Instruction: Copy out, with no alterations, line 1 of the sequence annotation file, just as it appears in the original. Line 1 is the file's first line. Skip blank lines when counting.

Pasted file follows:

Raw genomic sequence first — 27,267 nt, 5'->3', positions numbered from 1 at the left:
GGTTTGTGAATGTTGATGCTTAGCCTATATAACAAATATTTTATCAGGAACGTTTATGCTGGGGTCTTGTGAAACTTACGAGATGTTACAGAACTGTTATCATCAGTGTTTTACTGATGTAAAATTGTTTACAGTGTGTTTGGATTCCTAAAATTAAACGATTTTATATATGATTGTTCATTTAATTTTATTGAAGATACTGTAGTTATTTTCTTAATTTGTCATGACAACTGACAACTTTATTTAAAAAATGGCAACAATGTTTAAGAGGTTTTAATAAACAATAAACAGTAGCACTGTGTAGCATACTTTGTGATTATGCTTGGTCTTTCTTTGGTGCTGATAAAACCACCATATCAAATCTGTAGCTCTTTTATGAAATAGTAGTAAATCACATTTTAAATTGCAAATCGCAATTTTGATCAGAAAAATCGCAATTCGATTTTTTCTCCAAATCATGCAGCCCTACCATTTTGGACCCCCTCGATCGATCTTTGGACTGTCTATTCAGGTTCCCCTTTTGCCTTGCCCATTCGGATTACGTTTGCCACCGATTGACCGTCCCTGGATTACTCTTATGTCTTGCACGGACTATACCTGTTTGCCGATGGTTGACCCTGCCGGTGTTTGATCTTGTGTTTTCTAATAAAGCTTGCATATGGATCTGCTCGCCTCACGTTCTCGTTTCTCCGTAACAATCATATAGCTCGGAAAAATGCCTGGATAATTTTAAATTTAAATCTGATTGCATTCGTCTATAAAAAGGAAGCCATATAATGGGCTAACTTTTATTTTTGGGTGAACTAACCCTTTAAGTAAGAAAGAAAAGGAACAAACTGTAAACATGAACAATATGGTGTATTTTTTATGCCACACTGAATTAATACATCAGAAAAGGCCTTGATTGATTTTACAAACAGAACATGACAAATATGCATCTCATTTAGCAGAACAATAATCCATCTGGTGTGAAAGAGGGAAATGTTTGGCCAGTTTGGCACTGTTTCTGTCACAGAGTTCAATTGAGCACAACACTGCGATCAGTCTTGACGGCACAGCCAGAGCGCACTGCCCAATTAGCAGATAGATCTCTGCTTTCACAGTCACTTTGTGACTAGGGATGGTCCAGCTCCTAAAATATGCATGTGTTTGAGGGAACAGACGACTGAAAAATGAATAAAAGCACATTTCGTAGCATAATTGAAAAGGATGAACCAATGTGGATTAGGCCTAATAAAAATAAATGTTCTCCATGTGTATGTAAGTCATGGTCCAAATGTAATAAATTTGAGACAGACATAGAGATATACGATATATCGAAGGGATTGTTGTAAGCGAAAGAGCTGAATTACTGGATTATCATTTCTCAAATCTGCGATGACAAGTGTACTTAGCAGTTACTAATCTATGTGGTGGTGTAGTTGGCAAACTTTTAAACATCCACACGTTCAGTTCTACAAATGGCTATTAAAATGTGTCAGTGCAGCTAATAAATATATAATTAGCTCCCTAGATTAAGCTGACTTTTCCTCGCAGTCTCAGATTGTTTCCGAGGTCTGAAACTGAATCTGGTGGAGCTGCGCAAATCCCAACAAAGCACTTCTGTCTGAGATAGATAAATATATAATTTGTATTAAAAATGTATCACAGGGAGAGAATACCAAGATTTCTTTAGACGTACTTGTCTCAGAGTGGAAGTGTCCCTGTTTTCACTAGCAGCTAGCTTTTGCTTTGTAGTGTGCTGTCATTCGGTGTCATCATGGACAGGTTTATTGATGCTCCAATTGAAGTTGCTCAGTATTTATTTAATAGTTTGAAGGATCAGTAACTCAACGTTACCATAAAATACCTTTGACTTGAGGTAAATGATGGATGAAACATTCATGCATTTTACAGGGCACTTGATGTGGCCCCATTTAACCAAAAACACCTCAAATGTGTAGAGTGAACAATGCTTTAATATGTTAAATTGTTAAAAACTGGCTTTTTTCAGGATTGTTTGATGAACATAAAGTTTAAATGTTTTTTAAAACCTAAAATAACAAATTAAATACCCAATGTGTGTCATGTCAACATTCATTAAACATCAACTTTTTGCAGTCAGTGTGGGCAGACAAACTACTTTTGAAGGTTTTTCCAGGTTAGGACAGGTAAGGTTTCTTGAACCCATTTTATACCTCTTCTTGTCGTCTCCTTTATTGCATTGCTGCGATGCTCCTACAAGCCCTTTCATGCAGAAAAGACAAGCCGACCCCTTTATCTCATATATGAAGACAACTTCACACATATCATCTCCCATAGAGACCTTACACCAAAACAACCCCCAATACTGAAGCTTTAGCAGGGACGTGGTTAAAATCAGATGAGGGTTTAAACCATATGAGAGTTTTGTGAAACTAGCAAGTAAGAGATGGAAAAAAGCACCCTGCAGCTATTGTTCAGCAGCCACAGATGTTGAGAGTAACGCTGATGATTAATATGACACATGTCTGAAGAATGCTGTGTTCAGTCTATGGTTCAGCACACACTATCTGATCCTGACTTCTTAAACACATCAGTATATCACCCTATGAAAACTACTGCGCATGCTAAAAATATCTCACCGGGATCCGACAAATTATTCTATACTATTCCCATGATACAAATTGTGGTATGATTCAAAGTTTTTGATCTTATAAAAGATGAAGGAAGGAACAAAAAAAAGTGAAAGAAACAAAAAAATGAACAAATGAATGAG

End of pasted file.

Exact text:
Raw genomic sequence first — 27,267 nt, 5'->3', positions numbered from 1 at the left: